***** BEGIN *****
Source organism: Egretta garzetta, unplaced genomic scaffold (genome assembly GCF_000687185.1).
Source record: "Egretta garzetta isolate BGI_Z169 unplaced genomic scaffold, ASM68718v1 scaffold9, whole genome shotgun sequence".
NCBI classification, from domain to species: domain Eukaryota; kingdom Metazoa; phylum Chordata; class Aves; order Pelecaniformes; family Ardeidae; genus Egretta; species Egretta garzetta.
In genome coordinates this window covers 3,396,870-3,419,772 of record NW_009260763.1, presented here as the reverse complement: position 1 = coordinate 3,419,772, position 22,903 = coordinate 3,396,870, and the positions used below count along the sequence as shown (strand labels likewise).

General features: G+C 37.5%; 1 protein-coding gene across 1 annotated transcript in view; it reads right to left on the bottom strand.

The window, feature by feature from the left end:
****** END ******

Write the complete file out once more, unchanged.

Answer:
Source organism: Egretta garzetta, unplaced genomic scaffold (genome assembly GCF_000687185.1).
Source record: "Egretta garzetta isolate BGI_Z169 unplaced genomic scaffold, ASM68718v1 scaffold9, whole genome shotgun sequence".
NCBI classification, from domain to species: domain Eukaryota; kingdom Metazoa; phylum Chordata; class Aves; order Pelecaniformes; family Ardeidae; genus Egretta; species Egretta garzetta.
In genome coordinates this window covers 3,396,870-3,419,772 of record NW_009260763.1, presented here as the reverse complement: position 1 = coordinate 3,419,772, position 22,903 = coordinate 3,396,870, and the positions used below count along the sequence as shown (strand labels likewise).

General features: G+C 37.5%; 1 protein-coding gene across 1 annotated transcript in view; it reads right to left on the bottom strand.

The window, feature by feature from the left end: